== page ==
ecause of the roiling skies and raging winds that cast ghostly and unpredictable shadows, it looked as though she were about to check in to the Bates motel.
It was a large two-story structure cloaked in
darkness – not a single light burned in any of its many windows. With her luck, the house was probably abandoned. It didn’t matter; her only choice was to try.
She was less than
away from the porch when she heard the growling begin. She wasted no time in considering the source of the evil sound, but turned on her heel and fled from the hulking shadow that lunged at her. Sharp, burning pain shot up her right leg and brought her down hard on the wet ground. She could hear the beast tearing at
felt the ripping of her flesh as its teeth locked on to her right calf. She frantically kicked at the beast’s large head with her left foot until she managed to free herself and scramble to her feet. She pushed at the ground, her knapsack down around her elbow. Gut-wrenching agony flared up her
arm as the large dog attacked again. It felt as though the thing had ripped her shoulder off and she lost her footing again.
Tabitha knew she was screaming hysterically, but she didn’t know what else to do. She screamed,
she flailed maddeningly
. Her free hand landed on the strap of her backpack and she ripped it from
and heaved the bulky mass at her assailant. She heard the dog yelp and felt the release of its hold. She lifted the bag and swung again and again, fury replacing her fear.
” A deep, gruff
voice bellowed out. “Sam, come!
The dog immediately
and trotted up the porch.
Tabitha managed a sitting position, gulping in air and gathering strength to stand. A heavy hand pressed down upon her shoulder. “Don’t move. I’m going to pick you up.”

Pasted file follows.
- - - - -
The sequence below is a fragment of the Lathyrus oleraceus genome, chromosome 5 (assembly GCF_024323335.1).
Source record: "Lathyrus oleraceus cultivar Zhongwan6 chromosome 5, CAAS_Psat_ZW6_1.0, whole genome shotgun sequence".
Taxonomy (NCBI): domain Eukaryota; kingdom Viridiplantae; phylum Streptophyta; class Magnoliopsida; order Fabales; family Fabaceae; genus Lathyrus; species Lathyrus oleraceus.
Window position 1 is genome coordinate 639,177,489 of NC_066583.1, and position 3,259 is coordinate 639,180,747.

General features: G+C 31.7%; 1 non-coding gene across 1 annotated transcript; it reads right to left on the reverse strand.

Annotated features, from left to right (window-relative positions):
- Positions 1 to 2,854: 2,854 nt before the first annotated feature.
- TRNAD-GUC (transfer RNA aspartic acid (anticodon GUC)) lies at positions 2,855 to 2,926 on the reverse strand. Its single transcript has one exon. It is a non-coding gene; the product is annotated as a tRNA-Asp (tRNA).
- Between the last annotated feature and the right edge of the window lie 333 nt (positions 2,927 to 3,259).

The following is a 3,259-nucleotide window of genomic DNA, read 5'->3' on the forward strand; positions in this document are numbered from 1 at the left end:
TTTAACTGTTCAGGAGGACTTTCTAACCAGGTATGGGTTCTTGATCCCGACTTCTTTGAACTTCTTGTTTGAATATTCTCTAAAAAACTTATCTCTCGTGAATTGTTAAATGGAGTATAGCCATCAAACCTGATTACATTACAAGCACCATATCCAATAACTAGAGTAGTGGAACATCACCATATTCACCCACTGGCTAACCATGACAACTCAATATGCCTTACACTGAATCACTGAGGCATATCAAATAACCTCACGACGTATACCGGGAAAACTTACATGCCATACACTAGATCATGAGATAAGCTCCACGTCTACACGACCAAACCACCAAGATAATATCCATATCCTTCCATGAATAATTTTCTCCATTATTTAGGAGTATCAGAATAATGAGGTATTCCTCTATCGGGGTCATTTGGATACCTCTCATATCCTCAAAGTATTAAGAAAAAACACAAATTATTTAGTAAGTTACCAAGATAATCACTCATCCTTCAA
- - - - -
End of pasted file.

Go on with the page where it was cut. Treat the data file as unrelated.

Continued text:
She slapped the hand away, panic rising again, still reeling from the harrowing experience. “I can get up. I-I…” she was fighting back tears. “I’m sorry to cause so much trouble, I just needed…”
“Please, ma’am. It’s raining and it’s late.” He grasped her forearm, but she immediately cried out and jerked free.
“Christ.” He muttered and with no effort
flung her over his shoulder like a sack of potatoes. He bounded up the porch steps, threw open the front door and flipped a wall switch, casting the large front room in golden light.
The inside of the house was trussed up just like a rustic, old country-style farmhouse, complete with
robin’s egg blue
couches, one of which he deposited her on none-too-gently.
When he straightened, he towered above her. It was hard to discern his facial features with his
the light, but she knew he wore a stern countenance and his brow was knit closely together.
“Stay.” He commanded then disappeared down a short hall to her right. Tabitha pulled the quilt off the back of the couch and covered her shoulders, tucked her feet up under her.
A large, black mastiff sauntere
d into the room, one eye closed;
the jowls on his huge head. Tabitha emitted a slight sound and tried
ry herself in the couch
The man re-entered the room carrying a large plastic toolbox and a pile of towels. “Sam, go lay down.” He patted the dog on the head as he passed then leaned over her and turned on the lamp next to her.
He hooked an arm beneath her knees and extended her legs out along the cushions, swinging her around to rest her back against the arm of the couch. He pulled the coffee table closer and perched on the corner, studying her intently. He handed her a towel from the stack he’d placed on the floor. “Dry your hair before it chills you further.”